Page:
• Swell: $412.62
  • Acorns: $569.84
  • Betterment IRA: $758.83

I chose to liquidate from the non-IRA Betterment account, because it had the lowest growth rate over the past year (I’ll get into why I have two Betterment accounts shortly). I had initially put in $378, which meant that it had grown by only 2.7% during that time.

Utilizing the power of Dollar-Cost-Averaging

The rationale behind the lowest performer is due to the mindset of dollar-cost-averaging, along with the assumption that the long-term projections for each of these portfolios should be relatively similar. If they all should average around 10% growth over time, then by liquidating the one that grew the least means that I’m on average selling off assets that were bought at relatively higher prices, and thus will limit my growth potential down the road. When I start buying up more assets, I’ll buying more shares in my Betterment portfolio since it’ll be less disruptive to my average cost compared to the other portfolios that I already bought at lower prices. If I buy more in those other portfolios now, it’s going to reduce my average growth since these new shares will have been bought at a relatively higher price.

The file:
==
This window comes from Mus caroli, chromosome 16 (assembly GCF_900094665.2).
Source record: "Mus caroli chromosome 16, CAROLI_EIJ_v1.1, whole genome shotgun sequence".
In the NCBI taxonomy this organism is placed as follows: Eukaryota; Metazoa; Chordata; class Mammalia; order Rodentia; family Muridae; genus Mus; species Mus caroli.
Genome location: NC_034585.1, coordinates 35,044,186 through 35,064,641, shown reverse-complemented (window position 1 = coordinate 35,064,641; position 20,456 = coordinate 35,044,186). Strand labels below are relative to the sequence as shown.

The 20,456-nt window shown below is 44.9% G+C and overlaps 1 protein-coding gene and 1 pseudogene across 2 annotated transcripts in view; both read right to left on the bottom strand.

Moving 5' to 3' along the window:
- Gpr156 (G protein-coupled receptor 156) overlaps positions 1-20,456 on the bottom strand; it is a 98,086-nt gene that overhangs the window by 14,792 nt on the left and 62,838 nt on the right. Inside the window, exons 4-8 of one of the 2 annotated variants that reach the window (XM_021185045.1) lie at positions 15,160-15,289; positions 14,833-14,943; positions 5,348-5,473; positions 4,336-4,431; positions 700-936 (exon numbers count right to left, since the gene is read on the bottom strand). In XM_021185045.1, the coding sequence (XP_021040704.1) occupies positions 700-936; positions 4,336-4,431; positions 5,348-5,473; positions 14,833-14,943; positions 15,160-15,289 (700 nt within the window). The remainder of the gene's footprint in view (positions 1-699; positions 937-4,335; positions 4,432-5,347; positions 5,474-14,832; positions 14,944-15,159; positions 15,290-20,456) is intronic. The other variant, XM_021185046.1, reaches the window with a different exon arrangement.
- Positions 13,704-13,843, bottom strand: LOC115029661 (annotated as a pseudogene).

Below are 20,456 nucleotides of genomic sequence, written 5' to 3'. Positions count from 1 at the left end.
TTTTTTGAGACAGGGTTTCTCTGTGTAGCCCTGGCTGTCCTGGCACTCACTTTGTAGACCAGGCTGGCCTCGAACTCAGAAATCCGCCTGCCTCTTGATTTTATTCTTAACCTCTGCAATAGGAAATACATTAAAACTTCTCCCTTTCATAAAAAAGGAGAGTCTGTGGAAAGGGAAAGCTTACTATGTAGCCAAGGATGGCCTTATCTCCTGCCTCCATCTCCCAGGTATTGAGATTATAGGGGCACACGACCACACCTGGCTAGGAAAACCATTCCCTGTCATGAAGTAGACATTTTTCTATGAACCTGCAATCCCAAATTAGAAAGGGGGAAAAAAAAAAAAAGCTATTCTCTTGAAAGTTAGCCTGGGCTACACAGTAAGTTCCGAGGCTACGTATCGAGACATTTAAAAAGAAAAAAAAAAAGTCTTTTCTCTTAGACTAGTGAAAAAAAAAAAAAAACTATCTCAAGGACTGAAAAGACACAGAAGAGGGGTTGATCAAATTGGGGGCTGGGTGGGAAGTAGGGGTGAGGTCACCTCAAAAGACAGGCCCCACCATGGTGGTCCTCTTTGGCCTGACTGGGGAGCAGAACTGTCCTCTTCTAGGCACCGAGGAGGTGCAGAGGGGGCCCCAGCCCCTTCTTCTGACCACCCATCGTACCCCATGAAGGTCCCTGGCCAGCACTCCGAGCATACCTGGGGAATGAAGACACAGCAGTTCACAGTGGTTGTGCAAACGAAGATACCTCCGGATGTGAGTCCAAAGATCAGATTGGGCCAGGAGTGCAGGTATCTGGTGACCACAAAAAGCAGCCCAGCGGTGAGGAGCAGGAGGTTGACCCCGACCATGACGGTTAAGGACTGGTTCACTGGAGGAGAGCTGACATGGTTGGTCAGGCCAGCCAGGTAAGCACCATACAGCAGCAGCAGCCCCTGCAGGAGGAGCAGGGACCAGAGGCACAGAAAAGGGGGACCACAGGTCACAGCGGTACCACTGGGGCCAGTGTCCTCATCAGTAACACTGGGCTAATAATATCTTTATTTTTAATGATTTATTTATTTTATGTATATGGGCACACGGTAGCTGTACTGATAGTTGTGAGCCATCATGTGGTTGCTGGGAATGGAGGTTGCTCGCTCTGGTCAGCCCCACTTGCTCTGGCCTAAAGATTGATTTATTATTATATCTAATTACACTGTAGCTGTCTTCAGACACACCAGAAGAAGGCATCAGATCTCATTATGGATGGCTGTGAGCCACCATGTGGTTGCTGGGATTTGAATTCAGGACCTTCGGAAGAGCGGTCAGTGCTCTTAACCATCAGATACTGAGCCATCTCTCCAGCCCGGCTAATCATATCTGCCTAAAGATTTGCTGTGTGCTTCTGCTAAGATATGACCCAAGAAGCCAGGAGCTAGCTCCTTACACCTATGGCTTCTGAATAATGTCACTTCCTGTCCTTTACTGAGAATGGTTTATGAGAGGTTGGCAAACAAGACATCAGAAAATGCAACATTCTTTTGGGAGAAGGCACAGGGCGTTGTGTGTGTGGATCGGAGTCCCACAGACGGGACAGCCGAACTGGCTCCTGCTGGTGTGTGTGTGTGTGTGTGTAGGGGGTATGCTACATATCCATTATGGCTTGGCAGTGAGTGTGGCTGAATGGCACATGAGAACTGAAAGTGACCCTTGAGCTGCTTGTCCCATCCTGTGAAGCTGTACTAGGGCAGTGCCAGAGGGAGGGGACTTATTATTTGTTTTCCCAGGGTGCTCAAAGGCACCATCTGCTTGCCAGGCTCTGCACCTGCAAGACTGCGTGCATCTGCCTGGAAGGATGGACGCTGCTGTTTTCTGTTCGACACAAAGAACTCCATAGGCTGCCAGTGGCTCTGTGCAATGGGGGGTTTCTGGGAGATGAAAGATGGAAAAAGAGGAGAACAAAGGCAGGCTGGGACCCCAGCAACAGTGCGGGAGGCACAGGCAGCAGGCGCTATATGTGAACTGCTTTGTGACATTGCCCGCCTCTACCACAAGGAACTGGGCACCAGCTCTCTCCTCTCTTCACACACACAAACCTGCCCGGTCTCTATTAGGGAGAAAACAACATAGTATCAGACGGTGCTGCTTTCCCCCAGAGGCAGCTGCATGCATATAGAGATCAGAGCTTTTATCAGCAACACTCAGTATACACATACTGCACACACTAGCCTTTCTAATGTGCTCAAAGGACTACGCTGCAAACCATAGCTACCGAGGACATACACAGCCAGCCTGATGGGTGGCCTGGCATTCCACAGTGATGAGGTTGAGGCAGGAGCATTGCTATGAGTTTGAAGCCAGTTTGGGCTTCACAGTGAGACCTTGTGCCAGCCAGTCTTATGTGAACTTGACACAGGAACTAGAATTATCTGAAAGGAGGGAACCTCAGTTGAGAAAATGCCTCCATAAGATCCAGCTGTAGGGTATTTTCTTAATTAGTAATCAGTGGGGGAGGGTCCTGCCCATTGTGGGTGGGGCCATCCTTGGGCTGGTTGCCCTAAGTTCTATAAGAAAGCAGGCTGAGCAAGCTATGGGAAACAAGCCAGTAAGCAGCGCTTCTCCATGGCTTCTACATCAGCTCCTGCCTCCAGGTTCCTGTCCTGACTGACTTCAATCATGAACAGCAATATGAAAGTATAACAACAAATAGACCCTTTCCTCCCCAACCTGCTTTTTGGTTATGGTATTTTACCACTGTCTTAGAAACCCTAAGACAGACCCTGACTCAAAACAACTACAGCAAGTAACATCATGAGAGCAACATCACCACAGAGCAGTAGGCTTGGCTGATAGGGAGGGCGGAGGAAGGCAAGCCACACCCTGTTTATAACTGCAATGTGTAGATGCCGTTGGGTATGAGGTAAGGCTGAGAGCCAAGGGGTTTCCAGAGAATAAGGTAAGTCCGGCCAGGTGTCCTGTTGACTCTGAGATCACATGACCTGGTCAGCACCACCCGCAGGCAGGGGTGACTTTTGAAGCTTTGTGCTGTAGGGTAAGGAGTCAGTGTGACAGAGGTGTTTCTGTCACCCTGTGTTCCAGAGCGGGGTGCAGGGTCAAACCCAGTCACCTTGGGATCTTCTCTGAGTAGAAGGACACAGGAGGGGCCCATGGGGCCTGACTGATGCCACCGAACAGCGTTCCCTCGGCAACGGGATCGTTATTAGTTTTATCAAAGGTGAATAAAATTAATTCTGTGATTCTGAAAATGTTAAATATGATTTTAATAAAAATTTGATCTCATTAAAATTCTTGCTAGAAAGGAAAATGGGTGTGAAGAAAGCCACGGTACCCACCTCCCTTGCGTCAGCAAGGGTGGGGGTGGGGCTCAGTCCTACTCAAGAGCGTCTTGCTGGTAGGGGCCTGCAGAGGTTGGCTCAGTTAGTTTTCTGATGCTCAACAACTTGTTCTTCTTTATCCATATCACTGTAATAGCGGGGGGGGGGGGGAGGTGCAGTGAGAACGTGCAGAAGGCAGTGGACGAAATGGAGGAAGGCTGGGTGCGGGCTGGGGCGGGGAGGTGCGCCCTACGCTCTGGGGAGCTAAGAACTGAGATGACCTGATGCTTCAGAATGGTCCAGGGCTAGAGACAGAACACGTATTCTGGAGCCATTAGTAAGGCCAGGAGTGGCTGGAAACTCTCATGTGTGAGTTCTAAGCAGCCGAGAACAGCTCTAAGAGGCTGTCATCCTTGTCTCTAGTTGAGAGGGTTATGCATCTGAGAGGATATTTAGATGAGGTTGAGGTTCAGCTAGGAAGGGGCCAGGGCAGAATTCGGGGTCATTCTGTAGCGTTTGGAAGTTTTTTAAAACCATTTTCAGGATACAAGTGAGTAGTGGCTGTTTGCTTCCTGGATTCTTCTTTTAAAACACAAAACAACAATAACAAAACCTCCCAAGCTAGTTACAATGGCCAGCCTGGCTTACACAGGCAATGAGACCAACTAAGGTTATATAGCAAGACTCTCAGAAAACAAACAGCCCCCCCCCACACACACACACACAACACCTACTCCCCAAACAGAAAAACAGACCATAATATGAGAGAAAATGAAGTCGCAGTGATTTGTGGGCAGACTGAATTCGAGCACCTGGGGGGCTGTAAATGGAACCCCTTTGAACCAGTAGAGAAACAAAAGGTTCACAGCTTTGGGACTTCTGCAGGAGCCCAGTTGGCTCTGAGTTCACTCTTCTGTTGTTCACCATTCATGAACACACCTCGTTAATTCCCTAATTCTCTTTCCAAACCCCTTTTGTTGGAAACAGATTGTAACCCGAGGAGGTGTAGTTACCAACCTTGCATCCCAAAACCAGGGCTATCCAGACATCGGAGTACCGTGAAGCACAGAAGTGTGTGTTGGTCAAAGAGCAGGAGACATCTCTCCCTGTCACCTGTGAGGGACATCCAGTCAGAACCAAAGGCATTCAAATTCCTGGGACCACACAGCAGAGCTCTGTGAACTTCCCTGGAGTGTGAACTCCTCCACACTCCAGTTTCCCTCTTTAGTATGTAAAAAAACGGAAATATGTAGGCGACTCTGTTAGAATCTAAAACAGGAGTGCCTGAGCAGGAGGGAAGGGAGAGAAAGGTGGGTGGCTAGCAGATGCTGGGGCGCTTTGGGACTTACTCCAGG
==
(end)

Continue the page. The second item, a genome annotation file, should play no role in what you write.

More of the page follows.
If we were to look at all my investments in this Perpetual Value experiment, it says my investments grew by 6% in this first year. If I were to evenly liquidate across all the accounts, it would have meant that $98.74 of the $105 would have come from my own pocket that was just returned to me, and $6.26 came from investment growth. But since I pulled from Betterment that grew at 2.7% that means in general, $2.84 is from growth.